Letter Games
19 января 2022 380 Читать на русском

Teaching a child to recognize the shape of the written letters is a key step in teaching reading. Like folk songs and folktales, letter games and exercises pass from one teaching system or teacher to another until no one can quite say who first came up with them. The games below have all passed the test of time and should be useful to parents and teachers introducing a child to reading. We recommend them for ages five to six.

Letter Builder

Use matches, sticks, pinecones, stones, or macaroni to form letters on the table, the floor, or the ground. You can also “draw” letters using a handful of sand, or grains poured from a paper cone. Think of a fitting name for your alphabet: stone letters, forest letters, macaroni letters. Come up with a story about who might have needed to use characters like these and why.

Letter Maze

One player places a long thick rope down on the floor in the shape of a letter. At the signal, the other players try to walk on the letter without slipping off the rope. Add difficulty to the game by asking players to walk letters with their eyes closed and try to guess the letter. The child that names the letter and doesn’t slip off the rope is declared the winner.

Dough-letter Tree

Bake letter shapes using salt dough. Paint them and hang them on a “tree of letters.” Use your tree to play “Go Where You Will” (below).

Go Where You Will

Choose a king or queen. Have your royal sit on his or her “throne” and tell one of the players: “go where you will, bring what you will.” Then the king closes his eyes while the chosen player picks a letter off the tree. 

The player comes back and says: “I bring a gift from the tree, king: guess the letter without peeking!”

The king takes the letter in his hand and tries to guess which it is through touch alone.

Players can also bring the king the letters of a word and lay them out in order. The king feels the letters and guesses what word they spell.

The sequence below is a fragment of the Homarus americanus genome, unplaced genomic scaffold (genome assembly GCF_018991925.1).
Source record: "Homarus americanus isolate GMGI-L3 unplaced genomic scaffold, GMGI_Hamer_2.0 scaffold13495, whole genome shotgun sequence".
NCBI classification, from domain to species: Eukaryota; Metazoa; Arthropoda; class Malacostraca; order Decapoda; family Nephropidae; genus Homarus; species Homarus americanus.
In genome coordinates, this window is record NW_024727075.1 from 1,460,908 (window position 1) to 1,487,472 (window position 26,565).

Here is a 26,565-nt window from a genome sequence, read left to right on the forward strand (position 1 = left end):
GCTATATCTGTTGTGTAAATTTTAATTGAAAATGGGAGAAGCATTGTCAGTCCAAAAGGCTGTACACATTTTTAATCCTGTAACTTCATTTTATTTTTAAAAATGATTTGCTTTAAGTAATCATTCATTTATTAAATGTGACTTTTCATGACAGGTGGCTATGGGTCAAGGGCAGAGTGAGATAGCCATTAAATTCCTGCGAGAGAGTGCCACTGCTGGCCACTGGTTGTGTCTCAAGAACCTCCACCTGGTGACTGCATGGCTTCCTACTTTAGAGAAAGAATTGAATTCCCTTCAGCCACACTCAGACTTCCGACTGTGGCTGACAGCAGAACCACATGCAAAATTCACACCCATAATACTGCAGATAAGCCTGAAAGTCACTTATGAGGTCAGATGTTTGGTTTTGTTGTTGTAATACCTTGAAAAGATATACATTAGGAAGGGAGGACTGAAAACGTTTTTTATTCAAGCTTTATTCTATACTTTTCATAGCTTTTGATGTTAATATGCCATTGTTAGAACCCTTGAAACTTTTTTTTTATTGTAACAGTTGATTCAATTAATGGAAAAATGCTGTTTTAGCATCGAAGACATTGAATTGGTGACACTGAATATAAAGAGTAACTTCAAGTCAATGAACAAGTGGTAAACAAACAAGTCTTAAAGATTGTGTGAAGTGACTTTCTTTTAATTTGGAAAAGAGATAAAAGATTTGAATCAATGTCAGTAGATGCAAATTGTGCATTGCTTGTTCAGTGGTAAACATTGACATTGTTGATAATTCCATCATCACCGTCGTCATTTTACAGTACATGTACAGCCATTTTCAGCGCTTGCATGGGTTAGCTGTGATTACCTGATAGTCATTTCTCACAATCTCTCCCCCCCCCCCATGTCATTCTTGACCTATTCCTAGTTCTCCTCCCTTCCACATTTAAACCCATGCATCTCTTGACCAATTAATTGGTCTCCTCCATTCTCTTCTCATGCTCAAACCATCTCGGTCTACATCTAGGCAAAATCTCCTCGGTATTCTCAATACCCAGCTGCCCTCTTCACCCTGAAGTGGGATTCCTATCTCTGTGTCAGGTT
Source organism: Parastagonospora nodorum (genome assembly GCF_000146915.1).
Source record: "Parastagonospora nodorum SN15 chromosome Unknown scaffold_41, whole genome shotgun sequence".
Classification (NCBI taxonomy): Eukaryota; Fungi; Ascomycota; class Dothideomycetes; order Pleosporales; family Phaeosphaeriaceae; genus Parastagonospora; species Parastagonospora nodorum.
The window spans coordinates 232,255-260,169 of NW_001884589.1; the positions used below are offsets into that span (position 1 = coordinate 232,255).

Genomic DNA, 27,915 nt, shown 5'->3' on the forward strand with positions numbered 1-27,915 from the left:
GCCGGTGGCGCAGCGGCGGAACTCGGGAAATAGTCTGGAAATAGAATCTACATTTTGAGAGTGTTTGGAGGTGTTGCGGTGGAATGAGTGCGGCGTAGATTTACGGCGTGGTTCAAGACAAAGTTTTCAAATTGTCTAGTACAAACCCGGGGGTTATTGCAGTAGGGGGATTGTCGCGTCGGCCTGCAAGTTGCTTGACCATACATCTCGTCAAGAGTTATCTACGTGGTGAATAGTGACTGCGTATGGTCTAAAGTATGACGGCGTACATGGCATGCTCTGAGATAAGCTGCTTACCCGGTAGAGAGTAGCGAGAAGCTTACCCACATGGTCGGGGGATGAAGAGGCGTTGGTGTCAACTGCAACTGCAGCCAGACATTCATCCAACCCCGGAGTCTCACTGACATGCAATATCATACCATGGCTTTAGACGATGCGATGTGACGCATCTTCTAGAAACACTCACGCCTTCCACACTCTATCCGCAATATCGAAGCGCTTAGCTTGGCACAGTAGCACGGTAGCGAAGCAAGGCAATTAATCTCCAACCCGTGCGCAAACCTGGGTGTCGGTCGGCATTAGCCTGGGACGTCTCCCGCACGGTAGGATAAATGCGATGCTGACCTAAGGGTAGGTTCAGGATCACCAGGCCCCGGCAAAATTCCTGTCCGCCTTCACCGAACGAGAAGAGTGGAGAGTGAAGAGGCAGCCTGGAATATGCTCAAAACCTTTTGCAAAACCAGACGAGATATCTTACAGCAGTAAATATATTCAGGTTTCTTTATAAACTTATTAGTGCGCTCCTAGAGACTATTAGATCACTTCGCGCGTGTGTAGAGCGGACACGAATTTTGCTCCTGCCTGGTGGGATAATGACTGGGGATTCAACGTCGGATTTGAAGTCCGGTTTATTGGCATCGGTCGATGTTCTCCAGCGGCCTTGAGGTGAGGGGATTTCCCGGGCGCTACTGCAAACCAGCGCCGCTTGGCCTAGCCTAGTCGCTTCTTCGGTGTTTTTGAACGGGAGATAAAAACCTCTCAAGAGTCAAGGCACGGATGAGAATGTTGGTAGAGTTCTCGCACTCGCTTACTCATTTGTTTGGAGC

A Letter in Relief

Use playdough or modeling clay to form letters, then use them to decorate family crests, knights’ shields, or fairy tale castles. Let kids come up with stories about the character—knight, wizard, or princess—with that crest on the gates of their castle.

Unfinished Letters

One player writes part of the letter and asks the others what letter he’s thinking of. Whoever guesses correctly writes the rest of the letter. This game is great on paper, chalkboard, whiteboard, the sidewalk, or sand.

I can’t see the letter, but I can feel it

One player uses their finger to trace a letter on the other’s back for her to guess. If she guesses correctly, the players change places. 

You can also play as a group. One player stands with his back to the others. Another child chooses players and tells them which letters to trace on the first player’s back for him to guess.

Letters in the Sand

Pour fine sand (or a fine grain like Cream of Wheat) into a small tray with a high border. Have kids take turns drawing letters in the sand or grain.

Upside-down Letters

One player puts a letter down on the table—upside down. The other players guess which letter it is.

You can make the game harder by laying out several letters at a time, or laying out a whole word for the other players to read upside down.

Mirrored Letters

Children get cards with mirrored letters (reversed so you can read them only by bringing them up to a mirror). Make the game harder by writing out entire words on the cards.

Growing Letters

Split the group into two teams of two or three people. Roll out two long, thin sheets of paper (strips of wallpaper or the like) side-by-side. Write a very small letter in the lower-left hand corner of one side, and a very large letter in the lower-left hand corner of the other side. One team needs to “grow” their letter by writing it bigger and bigger all the way down the paper, while the other team writes their letter smaller all the way down the sheet. The team that writes the most letters in the shortest time is declared the winner.

Marina Aromshtam
Translated from the Russian by Alisa Cherkasova

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